• Under the Evidence-based Practice Centers (EPC) Program of the Agency for Healthcare Research and Quality, 5-year contracts are awarded to institutions in the United States and Canada to serve as EPCs. The EPCs review all relevant scientific literature on clinical, behavioral, and organization and financing topics to produce evidence reports and technology assessments. These reports are used for informing and developing coverage decisions, quality measures, educational materials and tools, guidelines, and research agendas. The EPCs also conduct research on methodology of systematic reviews.
  • FIRSTConsult contains evidence-based summaries with a focus on primary care. Most recommendations have been assigned evidence grades. 
  • The Institute for Clinical Systems Improvement (ICSI) offers a wide range of clinical practice guidelines.
  • The Joanna Briggs Institute is an International not-for-profit Research and Development Organization specializing in Evidence-Based resources for healthcare professionals in nursing, midwifery, medicine, and allied health. With over 54 centers and groups, servicing over 90 countries, the Joanna Briggs Institute is a recognized global leader in evidence-based healthcare.
  • The University of Virginia Health System provides information and tools on search strategies and mastering an understanding of the types of evidence pyramid.
  • The U.S. Preventive Services Task Force (USPSTF) provides evidence-based recommendations with a focus on preventative services.

Evidence-Based Practice Modules and Tutorials

  • The Academy of Medical-Surgical Nurses (AMSN) offers two evidence-based practice modules to provide an overview of EBP.
  • The Capital District Research Alliance offers evidence-based practice lessons as part of a 12-lesson EB educational program. 
  • Duke University/University of North Carolina offers an online tutorial for healthcare practitioners and students who require foundational information regarding the principals of evidence-based practice.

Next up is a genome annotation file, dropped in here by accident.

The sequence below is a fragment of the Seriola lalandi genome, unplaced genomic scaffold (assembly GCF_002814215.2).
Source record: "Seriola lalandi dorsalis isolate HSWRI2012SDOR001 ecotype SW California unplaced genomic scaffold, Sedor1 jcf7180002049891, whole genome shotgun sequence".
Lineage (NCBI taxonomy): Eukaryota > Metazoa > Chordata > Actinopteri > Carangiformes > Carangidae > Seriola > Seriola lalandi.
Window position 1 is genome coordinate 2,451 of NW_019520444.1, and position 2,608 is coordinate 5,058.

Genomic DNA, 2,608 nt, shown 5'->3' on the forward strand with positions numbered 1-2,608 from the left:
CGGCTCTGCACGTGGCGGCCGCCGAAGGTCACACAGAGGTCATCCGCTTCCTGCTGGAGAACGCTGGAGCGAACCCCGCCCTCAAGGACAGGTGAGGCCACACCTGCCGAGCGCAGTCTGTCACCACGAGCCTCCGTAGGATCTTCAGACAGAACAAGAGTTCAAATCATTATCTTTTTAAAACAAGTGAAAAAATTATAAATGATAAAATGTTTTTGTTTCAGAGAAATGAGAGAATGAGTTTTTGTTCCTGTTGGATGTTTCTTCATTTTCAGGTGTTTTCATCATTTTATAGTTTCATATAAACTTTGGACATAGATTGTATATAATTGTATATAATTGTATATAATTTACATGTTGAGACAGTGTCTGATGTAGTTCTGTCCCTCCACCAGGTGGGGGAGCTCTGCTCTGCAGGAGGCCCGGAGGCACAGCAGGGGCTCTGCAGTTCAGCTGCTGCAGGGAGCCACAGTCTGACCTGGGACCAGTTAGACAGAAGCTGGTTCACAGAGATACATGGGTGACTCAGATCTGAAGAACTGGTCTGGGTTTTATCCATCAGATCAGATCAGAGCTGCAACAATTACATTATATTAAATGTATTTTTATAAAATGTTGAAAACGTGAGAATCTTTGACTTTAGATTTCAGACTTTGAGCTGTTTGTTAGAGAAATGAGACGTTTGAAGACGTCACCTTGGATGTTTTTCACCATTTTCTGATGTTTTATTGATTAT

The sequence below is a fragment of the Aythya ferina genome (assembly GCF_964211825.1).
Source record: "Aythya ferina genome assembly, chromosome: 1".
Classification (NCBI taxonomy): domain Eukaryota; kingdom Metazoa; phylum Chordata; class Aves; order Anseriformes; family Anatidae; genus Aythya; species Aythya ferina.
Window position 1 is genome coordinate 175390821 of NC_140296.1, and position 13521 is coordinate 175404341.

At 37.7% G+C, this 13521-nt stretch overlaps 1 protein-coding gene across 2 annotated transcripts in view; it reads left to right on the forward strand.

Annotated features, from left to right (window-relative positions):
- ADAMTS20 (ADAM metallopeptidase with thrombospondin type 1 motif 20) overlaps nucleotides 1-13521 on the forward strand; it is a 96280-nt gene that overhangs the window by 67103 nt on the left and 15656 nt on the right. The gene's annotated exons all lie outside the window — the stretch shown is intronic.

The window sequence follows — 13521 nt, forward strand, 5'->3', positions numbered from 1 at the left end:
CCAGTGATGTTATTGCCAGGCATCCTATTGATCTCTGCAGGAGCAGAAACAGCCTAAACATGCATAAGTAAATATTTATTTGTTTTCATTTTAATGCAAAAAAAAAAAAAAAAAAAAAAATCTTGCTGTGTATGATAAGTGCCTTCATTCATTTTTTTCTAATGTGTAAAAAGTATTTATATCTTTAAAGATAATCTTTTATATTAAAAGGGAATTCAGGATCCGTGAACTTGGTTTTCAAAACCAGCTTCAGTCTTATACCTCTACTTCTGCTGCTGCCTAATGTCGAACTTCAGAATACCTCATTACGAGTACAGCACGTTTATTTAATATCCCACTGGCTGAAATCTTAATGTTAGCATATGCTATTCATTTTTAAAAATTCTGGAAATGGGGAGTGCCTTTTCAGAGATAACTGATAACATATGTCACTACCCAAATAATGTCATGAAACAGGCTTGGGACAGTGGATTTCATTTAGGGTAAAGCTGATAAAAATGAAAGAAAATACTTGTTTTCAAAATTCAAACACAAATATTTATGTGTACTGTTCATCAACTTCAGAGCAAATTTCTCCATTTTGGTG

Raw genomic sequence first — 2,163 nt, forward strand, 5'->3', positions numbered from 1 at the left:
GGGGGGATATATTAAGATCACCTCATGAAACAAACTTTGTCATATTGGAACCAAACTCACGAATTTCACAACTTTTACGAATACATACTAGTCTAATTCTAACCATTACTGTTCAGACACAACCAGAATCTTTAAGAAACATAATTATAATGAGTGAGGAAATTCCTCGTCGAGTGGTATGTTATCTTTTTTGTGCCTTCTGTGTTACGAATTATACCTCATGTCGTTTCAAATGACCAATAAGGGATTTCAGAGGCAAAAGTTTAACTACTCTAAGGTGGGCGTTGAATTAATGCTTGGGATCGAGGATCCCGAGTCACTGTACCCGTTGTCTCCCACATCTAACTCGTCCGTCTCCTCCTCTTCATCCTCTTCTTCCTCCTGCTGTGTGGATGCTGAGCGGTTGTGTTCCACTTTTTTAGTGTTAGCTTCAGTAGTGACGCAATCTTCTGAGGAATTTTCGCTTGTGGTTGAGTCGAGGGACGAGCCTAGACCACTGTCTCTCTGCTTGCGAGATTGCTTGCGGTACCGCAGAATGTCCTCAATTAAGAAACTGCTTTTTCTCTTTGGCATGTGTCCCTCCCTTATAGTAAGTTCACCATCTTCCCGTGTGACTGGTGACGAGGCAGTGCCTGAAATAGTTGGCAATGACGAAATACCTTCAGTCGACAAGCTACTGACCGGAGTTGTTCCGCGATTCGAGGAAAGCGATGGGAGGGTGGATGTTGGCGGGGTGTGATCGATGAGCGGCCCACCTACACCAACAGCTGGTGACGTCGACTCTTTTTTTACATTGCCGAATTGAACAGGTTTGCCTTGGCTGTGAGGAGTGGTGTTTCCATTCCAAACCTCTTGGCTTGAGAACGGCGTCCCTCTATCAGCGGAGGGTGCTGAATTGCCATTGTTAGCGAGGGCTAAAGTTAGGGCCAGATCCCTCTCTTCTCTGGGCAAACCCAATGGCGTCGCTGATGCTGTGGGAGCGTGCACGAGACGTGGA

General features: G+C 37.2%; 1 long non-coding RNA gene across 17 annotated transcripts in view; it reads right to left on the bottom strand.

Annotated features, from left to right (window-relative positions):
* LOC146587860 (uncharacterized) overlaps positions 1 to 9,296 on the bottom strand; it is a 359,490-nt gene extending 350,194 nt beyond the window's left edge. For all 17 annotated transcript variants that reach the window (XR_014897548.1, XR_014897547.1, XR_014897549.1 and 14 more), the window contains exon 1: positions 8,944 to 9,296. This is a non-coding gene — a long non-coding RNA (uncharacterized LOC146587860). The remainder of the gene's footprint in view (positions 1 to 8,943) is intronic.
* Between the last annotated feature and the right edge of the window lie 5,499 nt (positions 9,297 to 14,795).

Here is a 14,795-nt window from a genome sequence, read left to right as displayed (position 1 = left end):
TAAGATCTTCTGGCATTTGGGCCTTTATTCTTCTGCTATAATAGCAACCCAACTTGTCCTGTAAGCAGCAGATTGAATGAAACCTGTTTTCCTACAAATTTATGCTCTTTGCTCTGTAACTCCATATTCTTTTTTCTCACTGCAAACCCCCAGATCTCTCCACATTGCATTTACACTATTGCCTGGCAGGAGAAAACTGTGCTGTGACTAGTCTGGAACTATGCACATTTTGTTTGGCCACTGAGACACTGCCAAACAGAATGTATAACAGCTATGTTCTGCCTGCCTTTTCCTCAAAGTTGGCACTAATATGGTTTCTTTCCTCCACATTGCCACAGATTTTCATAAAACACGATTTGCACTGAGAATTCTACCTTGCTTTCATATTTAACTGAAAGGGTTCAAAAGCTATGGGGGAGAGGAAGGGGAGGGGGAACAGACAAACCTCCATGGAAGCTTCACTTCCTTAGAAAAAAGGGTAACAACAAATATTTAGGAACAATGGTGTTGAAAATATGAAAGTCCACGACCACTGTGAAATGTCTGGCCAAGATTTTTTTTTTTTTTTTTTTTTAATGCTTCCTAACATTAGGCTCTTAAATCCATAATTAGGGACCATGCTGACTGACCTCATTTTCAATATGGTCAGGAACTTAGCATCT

• Online training modules are offered by Evidence-Based Behavioral-Practice (EBBP). Participants receive CE credits upon completion.  Modules include the EBBP process, the Search for Evidence, Systematic Review, Critical Appraisal, Randomized Controlled Trials, Shared Decision-Making with Individual Clients, Collaborative Decision-Making with Communities, Stakeholder Dialogue about Evidence-Based Practice, and Implementation of Evidence-Based Practices.
  • An online Evidence Based Practice Interprofessional Tutorial is accessible that offers guidance on the five-step evidence-based process and how to apply it using case scenarios. This tutorial is beneficial to medical professionals, faculty and students in healthcare fields as well as anyone else interested in learning about the EB process.
  • The University of Minnesota’s Bio-Medical Library offers a variety of evidence-based practice resources, tips and tutorials. Their goal is to provide services that enhance the skills required to conduct research, literature searches and other EB components.

Guidelines and Systematic Reviews

This section offers a good number of resources that provide a multitude of evidence-based guidelines and examples of systematic reviews. The following are nationally recognized and widely-used for researching current government and institutional guidelines and evidence-based research literature.

Research Terms and Definitions

Disclaimer

​The resources on this page may incorporate or summarize views, guidelines or recommendations of third parties. Such material is assembled and presented in good faith, but does not necessarily reflect the views of the AANA. Links to third-party websites are inserted for informational purposes and do not constitute endorsement of material at those sites, or any associated organization.